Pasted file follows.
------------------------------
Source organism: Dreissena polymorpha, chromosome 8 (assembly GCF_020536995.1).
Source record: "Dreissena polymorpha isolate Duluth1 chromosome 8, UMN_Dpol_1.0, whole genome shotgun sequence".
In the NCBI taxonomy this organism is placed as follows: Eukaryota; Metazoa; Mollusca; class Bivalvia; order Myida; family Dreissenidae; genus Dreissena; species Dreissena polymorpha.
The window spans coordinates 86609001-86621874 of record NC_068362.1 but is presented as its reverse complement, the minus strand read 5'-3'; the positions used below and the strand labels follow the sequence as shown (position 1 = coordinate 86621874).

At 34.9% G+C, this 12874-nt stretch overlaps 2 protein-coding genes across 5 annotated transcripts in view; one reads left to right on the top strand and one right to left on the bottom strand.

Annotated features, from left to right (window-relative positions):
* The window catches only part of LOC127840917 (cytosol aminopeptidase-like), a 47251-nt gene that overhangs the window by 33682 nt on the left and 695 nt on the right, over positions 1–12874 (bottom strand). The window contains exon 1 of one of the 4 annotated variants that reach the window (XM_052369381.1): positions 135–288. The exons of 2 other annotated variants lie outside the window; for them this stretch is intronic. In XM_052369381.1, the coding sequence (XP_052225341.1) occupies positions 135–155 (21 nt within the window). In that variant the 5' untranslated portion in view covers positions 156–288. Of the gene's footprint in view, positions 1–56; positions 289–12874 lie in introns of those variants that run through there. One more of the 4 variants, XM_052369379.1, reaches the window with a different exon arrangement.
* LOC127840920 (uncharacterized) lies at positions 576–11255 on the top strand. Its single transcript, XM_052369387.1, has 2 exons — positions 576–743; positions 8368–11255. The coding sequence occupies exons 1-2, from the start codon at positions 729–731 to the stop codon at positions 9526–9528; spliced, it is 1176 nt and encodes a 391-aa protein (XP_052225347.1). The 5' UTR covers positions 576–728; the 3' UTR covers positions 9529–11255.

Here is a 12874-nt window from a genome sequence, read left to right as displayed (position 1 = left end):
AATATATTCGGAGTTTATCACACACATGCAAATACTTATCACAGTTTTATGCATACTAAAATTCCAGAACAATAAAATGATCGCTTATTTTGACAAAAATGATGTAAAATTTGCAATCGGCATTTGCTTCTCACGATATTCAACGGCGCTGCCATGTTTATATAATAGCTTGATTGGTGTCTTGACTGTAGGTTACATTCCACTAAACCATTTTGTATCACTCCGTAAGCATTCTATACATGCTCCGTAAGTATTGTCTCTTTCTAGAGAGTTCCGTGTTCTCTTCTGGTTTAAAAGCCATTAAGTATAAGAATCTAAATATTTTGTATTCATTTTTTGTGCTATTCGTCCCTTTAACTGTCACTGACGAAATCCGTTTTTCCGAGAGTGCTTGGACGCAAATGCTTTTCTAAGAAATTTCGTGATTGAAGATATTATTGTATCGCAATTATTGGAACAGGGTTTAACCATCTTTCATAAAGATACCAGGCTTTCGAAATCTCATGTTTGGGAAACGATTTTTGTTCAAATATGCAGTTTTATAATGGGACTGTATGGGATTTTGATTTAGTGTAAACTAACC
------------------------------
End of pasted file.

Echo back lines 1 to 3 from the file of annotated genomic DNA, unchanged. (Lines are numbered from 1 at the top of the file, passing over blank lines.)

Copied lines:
Source organism: Dreissena polymorpha, chromosome 8 (assembly GCF_020536995.1).
Source record: "Dreissena polymorpha isolate Duluth1 chromosome 8, UMN_Dpol_1.0, whole genome shotgun sequence".
In the NCBI taxonomy this organism is placed as follows: Eukaryota; Metazoa; Mollusca; class Bivalvia; order Myida; family Dreissenidae; genus Dreissena; species Dreissena polymorpha.